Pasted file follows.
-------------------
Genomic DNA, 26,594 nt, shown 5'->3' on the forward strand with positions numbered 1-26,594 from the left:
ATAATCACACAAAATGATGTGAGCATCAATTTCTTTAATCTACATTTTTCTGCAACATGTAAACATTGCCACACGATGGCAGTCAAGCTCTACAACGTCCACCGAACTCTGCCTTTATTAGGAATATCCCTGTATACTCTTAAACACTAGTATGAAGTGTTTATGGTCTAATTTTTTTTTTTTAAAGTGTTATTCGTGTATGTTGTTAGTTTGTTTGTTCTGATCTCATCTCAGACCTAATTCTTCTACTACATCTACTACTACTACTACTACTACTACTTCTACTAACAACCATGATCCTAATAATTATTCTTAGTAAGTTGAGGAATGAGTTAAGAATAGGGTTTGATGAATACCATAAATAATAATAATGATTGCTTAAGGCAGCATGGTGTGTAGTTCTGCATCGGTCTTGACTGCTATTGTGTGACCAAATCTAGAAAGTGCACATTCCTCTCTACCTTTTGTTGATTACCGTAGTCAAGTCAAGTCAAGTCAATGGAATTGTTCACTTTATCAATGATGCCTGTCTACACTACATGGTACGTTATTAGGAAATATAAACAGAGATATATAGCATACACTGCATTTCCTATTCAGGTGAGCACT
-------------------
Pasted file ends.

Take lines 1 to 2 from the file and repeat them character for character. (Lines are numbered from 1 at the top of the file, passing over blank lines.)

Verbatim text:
Genomic DNA, 26,594 nt, shown 5'->3' on the forward strand with positions numbered 1-26,594 from the left:
ATAATCACACAAAATGATGTGAGCATCAATTTCTTTAATCTACATTTTTCTGCAACATGTAAACATTGCCACACGATGGCAGTCAAGCTCTACAACGTCCACCGAACTCTGCCTTTATTAGGAATATCCCTGTATACTCTTAAACACTAGTATGAAGTGTTTATGGTCTAATTTTTTTTTTTTAAAGTGTTATTCGTGTATGTTGTTAGTTTGTTTGTTCTGATCTCATCTCAGACCTAATTCTTCTACTACATCTACTACTACTACTACTACTACTACTTCTACTAACAACCATGATCCTAATAATTATTCTTAGTAAGTTGAGGAATGAGTTAAGAATAGGGTTTGATGAATACCATAAATAATAATAATGATTGCTTAAGGCAGCATGGTGTGTAGTTCTGCATCGGTCTTGACTGCTATTGTGTGACCAAATCTAGAAAGTGCACATTCCTCTCTACCTTTTGTTGATTACCGTAGTCAAGTCAAGTCAAGTCAATGGAATTGTTCACTTTATCAATGATGCCTGTCTACACTACATGGTACGTTATTAGGAAATATAAACAGAGATATATAGCATACACTGCATTTCCTATTCAGGTGAGCACT